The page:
(TibetanReview.net, Jul08’23) – Tibet’s exiled spiritual leader, the Dalai Lama, has said Jul 8 that China, which derides him as a separatist leader, was seeking to contact him, whether “officially or unofficially”.
“I am always open to talk. Now China also realises that the spirit of the Tibetan people is very strong. So, in order to deal with Tibetan problems, they want to contact me. I am also ready. We are not seeking independence. We have decided since many years that we remain part of the People’s Republic of China…Now China is changing. The Chinese, officially or unofficially, want to contact me,” indiatoday.in Jul 8 quoted him as saying.
The Dalai Lama has made the remarks while speaking to reporters in Dharamshala, his exile home for the past over 60 years, before embarking on a visit to Delhi and then for a month-long sojourn in Ladakh.
He was responding to a question on whether he wished to resume talks with China.
Earlier, in his message on his 88th birthday on Jul 6, the Dalai Lama said: “I’m angry with no one, not even those Chinese leaders who have adopted a harsh attitude towards Tibet. Indeed, China has historically been a Buddhist country as witnessed by the many temples and monasteries I saw when I visited that land” in the 1950’s.
The Dalai also spoke about how youthful and healthy he felt despite being now 88 years old and expressed confidence to live to be more than 110 years old, and to continue to serve Tibet and humanity for another 15 to 20 years at least.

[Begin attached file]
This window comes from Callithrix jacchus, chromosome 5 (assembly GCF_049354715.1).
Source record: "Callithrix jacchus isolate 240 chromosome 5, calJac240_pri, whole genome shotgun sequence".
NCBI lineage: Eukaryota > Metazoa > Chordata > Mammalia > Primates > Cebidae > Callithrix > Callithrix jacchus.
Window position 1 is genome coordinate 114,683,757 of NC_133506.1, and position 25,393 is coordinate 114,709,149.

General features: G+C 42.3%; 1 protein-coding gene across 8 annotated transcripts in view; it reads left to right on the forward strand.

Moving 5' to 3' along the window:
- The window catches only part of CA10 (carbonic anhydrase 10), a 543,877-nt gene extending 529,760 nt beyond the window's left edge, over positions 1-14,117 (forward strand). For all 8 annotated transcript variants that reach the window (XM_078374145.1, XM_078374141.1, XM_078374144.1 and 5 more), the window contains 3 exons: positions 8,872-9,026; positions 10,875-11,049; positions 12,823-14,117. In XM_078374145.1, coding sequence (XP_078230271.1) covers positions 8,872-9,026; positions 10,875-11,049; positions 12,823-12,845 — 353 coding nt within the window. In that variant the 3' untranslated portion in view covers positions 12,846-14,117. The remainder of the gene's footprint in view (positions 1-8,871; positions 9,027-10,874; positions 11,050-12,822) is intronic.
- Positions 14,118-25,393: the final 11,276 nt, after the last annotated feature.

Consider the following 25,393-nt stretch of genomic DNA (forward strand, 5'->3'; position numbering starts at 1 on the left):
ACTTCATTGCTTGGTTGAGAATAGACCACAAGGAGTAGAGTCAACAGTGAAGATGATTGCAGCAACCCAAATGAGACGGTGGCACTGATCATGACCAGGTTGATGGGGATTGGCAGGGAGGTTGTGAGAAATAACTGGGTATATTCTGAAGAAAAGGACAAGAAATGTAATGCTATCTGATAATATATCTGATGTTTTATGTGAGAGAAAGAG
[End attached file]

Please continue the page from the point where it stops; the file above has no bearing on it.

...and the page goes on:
Successive Dalai Lamas since the fifth have been the temporal head and spiritual leader of Tibet since 1642. However, following China’s invasion and occupation of Tibet, the current Dalai Lama, the 14th, oversaw the full democratisation of the Tibetan political set up and in 2011 formally relinquished all his political powers in favour of the elected leadership consisting of an executive and a legislature, besides a judiciary branch as well.
The Dalai Lama has for decades pursued what he calls a mutually beneficial middle-way policy towards China, seeking autonomy for his united homeland in return for accepting Chinese sovereignty.
China claims, however, that it liberated Tibet and there is no issue to be resolved. It has called the Dalai Lama’s approach separatist.
China also claims that Tibet is already autonomous, although it is more tightly and directly controlled from Beijing than the Chinese provinces of what is called the People’s Republic of China.